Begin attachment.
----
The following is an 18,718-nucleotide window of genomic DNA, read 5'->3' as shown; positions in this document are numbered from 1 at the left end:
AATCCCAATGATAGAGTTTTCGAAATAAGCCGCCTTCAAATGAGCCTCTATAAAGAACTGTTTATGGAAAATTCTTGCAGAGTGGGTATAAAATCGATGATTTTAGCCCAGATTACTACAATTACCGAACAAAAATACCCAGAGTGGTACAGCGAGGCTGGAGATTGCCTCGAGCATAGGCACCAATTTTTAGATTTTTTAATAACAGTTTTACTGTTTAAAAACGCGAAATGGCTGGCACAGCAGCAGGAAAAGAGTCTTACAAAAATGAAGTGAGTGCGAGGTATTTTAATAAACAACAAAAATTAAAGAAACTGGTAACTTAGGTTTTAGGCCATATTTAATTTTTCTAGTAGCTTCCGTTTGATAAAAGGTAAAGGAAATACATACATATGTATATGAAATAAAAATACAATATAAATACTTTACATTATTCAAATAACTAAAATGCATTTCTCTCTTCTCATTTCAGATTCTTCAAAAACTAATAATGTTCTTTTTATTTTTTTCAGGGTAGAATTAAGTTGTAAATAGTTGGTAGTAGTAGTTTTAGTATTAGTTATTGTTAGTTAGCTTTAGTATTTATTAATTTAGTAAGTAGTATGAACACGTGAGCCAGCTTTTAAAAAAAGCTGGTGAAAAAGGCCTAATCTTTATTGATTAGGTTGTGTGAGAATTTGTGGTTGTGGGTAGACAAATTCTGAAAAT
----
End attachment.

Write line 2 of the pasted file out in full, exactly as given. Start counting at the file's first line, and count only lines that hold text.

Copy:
AATCCCAATGATAGAGTTTTCGAAATAAGCCGCCTTCAAATGAGCCTCTATAAAGAACTGTTTATGGAAAATTCTTGCAGAGTGGGTATAAAATCGATGATTTTAGCCCAGATTACTACAATTACCGAACAAAAATACCCAGAGTGGTACAGCGAGGCTGGAGATTGCCTCGAGCATAGGCACCAATTTTTAGATTTTTTAATAACAGTTTTACTGTTTAAAAACGCGAAATGGCTGGCACAGCAGCAGGAAAAGAGTCTTACAAAAATGAAGTGAGTGCGAGGTATTTTAATAAACAACAAAAATTAAAGAAACTGGTAACTTAGGTTTTAGGCCATATTTAATTTTTCTAGTAGCTTCCGTTTGATAAAAGGTAAAGGAAATACATACATATGTATATGAAATAAAAATACAATATAAATACTTTACATTATTCAAATAACTAAAATGCATTTCTCTCTTCTCATTTCAGATTCTTCAAAAACTAATAATGTTCTTTTTATTTTTTTCAGGGTAGAATTAAGTTGTAAATAGTTGGTAGTAGTAGTTTTAGTATTAGTTATTGTTAGTTAGCTTTAGTATTTATTAATTTAGTAAGTAGTATGAACACGTGAGCCAGCTTTTAAAAAAAGCTGGTGAAAAAGGCCTAATCTTTATTGATTAGGTTGTGTGAGAATTTGTGGTTGTGGGTAGACAAATTCTGAAAAT